Mark Jones
Road Test Editor
4 minute read
22 Oct 2015
6:00 am

Toyota Hilux celebrates a milestone

Mark Jones

Toyota says a number can carry significant meaning, none more so than a million.

The Toyota Hilux. Picture: Supplied

The Toyota Hilux – which has been a stalwart in the local light commercial vehicle (LCV) market – can now proudly attach its name to the word ‘million’ as SA’s sales of the Hilux eclipsed the one million mark in July this year.

The one millionth unit – a single cab 3.0 D-4D Legend 45 model, was sold to Pretoria resident and business owner Shabier Aboobaker on July 31. Mr Aboobaker is a Toyota loyalist, having owned a wide variety of Toyota products in the past, including a 1982 Corolla Sprinter, a 1986 Cressida 2.8i and various Camry models, some of which are still in the family.

Also in the South African Cross-Country Championship – formerly known as the SA Off-Road Championship – Toyota has won the past seven manufacturer’s title on the trot, with the Hilux doing duty in the hands of former champion Duncan Vos, defending champion Anthony Taylor and current championship leader Leeroy Poulter.

In international competition, the Hilux has fared extremely well too. With former Dakar winner Giniel de Villiers behind the wheel, the South African-developed and built race Hilux attained a third place on its Dakar debut in 2012. In 2013 it went one better with a second place, attaining a fourth place in 2014 and another second place in the 2015 edition of the world’s most gruelling motorsport event.

In recognition of not only the sheer number of Hilux vehicles produced, but also of its unparalleled success as a competition vehicle, Toyota SA Motorsport has built a one-of-a-kind Toyota Hilux known as the Toyota Hilux Racing Experience, or Rex – and I got to test it at Gerotek. At the heart of the pukka race version of the Toyota Hilux is the powerful and flexible Lexus IS-F V8 engine and in celebration of its racing success, this is the same 335kW/600Nm engine that does duty in the Toyota Hilux Racing Experience vehicle I drove.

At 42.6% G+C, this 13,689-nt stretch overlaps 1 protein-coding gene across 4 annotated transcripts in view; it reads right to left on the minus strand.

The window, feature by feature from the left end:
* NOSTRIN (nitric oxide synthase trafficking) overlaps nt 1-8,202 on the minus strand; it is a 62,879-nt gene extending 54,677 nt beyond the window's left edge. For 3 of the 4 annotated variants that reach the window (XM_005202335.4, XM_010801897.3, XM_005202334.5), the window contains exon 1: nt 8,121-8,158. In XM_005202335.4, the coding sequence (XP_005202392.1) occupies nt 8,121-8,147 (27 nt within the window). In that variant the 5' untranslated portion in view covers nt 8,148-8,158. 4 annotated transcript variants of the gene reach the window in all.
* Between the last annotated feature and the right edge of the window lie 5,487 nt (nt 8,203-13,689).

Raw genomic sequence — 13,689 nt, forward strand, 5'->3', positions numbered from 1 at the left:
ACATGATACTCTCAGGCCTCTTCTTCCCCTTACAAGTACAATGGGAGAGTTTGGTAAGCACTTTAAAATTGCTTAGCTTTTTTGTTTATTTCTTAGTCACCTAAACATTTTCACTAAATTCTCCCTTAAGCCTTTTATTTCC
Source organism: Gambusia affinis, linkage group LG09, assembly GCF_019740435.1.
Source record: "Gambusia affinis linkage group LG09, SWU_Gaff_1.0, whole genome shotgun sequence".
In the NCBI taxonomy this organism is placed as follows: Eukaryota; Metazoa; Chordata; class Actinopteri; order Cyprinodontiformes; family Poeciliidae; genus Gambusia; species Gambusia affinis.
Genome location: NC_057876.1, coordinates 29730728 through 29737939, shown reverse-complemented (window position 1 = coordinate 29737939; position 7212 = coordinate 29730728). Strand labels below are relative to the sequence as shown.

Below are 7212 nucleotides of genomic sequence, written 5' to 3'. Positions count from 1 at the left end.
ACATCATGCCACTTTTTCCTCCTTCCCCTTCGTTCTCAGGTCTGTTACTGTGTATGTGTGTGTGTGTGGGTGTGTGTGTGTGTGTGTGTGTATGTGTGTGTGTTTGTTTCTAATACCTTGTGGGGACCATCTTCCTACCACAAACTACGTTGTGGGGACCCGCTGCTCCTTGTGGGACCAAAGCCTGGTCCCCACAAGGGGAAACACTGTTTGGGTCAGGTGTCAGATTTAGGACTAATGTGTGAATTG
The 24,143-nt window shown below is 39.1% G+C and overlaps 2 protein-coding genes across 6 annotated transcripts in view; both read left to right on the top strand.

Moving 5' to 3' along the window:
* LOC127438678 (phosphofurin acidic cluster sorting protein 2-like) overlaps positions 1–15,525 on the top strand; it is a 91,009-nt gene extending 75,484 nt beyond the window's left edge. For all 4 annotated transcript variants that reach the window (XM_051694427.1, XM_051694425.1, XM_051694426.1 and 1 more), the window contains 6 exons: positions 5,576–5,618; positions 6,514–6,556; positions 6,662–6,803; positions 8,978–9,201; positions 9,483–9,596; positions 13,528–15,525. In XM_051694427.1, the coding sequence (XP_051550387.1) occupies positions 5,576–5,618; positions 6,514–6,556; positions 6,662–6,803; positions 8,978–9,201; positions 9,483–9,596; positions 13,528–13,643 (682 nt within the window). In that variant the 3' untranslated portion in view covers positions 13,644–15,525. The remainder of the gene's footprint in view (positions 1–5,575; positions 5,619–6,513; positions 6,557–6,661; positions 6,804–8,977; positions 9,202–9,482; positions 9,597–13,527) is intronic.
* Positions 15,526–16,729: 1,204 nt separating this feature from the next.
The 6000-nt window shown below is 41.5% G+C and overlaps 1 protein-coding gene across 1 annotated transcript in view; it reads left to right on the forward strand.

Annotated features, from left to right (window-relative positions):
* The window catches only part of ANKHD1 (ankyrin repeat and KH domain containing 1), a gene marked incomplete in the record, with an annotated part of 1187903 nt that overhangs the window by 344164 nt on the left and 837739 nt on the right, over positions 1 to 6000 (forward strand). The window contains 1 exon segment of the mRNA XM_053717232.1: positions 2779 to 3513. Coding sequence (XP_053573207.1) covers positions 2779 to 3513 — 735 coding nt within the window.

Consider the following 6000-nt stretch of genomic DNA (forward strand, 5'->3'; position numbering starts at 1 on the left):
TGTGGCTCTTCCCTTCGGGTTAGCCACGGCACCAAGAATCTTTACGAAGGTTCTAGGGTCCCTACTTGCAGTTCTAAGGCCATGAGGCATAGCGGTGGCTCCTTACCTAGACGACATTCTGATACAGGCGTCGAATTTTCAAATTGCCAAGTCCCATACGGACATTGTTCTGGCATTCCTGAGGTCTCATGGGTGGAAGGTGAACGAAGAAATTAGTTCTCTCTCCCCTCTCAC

And as you might begin to tell, this is no ordinary Hilux: in fact, this is an absolute monster that was great fun to drive. It made all the right noises, although my grumpy old neighbours were not impressed by the sweet uninhibited sound of the free flow exhaust, and it would leave black lines on the road at will.

To give you some idea of what is under the bonnet, the engine management system has been replaced with a Pectel Cosworth system, the sump has been modified to make room for the production Hilux front differential, which has been equipped with a new gear ratio. The rear diff received similar treatment, and the inlet manifold has been modified to Dakar spec, effectively boosting the torque characteristics of the engine.

A new alternator and power steering pump has been fitted, together with a new air-conditioning compressor. The entire wiring harness has been upgraded to Dakar spec and modifications were made to the transmission’s bell housing in order to mate the gearbox to the IS-F engine.

“So the modifications are pretty comprehensive,” says Toyota SA Motorsport’s Glyn Hall. “But you can’t just add all that power and toys without ensuring the vehicle can handle it.”

As such, the suspension system has also been upgraded, with fully adjustable front and rear dampers, and the entire vehicle has been lowered by 50mm over the production version. The steering ratio has been increased for faster movement and large 18×9-inch wheels have been fitted. The brakes are power brake 350mm discs with billet aluminium four-piston callipers, along with a twin plate AP racing clutch to get the power to the wheels.

And that it did rather well, even though I kept the Hilux in 4×2 mode and lived with wheelspin at the expense of not breaking a diff or something else expensive. You can see from the data box the Hilux Rex is rather rapid for a two tonne bakkie with very short off-road racing type gear ratios. In fact, the Rex is faster in 1km of tar than the standard 4.0 litre V6 is flat out over many kilometres.

I wished all bakkies could be made this way and I’m sure if, by some insane wave of a magic wand, we could get a 5.0 litre V8 Hilux off the dealer showroom floor, many crazy South Africans would queue up to buy one.